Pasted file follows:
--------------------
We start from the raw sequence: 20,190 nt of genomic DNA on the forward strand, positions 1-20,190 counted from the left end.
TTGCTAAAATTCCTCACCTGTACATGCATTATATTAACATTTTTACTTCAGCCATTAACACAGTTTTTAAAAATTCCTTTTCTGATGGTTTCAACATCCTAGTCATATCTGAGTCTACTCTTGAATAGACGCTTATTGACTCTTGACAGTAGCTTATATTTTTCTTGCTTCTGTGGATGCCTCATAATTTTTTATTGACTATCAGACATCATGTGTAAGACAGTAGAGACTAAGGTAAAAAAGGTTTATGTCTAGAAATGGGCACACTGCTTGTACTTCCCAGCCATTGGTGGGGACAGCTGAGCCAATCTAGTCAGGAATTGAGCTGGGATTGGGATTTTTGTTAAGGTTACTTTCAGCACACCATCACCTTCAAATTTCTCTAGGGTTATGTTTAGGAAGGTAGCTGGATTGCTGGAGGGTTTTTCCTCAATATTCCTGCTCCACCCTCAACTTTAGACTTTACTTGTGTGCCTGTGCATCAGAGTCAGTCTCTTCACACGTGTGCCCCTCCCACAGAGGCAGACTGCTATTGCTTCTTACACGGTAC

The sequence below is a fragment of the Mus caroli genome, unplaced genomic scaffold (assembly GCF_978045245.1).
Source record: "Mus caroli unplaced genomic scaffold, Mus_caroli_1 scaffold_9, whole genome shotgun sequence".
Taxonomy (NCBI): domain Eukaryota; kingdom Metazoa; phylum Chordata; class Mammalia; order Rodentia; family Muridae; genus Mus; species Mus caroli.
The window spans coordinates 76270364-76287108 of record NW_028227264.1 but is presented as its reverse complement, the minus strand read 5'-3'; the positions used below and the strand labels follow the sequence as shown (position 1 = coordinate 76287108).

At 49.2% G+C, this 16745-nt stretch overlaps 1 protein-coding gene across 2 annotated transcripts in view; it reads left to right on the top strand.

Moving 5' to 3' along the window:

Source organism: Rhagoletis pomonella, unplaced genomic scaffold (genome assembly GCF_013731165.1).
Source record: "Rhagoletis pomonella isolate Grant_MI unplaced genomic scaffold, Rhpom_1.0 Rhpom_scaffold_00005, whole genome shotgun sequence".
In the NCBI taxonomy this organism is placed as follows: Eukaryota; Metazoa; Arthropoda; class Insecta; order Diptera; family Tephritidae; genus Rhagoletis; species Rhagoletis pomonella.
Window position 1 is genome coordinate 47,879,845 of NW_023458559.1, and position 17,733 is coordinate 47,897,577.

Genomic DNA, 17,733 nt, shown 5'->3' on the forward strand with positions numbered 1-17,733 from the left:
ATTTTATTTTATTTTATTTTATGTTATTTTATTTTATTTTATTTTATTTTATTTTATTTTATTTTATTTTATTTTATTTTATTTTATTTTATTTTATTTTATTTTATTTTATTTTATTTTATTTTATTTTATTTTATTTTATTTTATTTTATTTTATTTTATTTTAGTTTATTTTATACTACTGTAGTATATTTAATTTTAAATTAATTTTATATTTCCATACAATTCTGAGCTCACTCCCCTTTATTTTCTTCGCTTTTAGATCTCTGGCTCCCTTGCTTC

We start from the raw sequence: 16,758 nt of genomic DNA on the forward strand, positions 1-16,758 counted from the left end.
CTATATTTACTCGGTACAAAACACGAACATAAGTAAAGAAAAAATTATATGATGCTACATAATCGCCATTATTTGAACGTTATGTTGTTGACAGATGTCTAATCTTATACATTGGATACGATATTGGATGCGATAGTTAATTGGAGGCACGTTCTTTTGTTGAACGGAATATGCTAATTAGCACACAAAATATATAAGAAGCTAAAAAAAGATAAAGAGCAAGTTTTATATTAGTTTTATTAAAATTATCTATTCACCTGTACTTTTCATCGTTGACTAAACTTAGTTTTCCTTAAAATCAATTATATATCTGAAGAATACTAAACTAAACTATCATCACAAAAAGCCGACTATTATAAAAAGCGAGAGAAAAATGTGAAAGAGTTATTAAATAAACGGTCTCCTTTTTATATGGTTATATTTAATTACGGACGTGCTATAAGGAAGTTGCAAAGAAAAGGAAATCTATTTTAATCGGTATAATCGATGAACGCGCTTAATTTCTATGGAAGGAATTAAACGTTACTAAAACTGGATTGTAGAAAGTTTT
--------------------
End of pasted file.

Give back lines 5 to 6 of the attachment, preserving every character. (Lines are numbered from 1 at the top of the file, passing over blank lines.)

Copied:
Taxonomy (NCBI): domain Eukaryota; kingdom Metazoa; phylum Chordata; class Mammalia; order Rodentia; family Muridae; genus Mus; species Mus caroli.
The window spans coordinates 76270364-76287108 of record NW_028227264.1 but is presented as its reverse complement, the minus strand read 5'-3'; the positions used below and the strand labels follow the sequence as shown (position 1 = coordinate 76287108).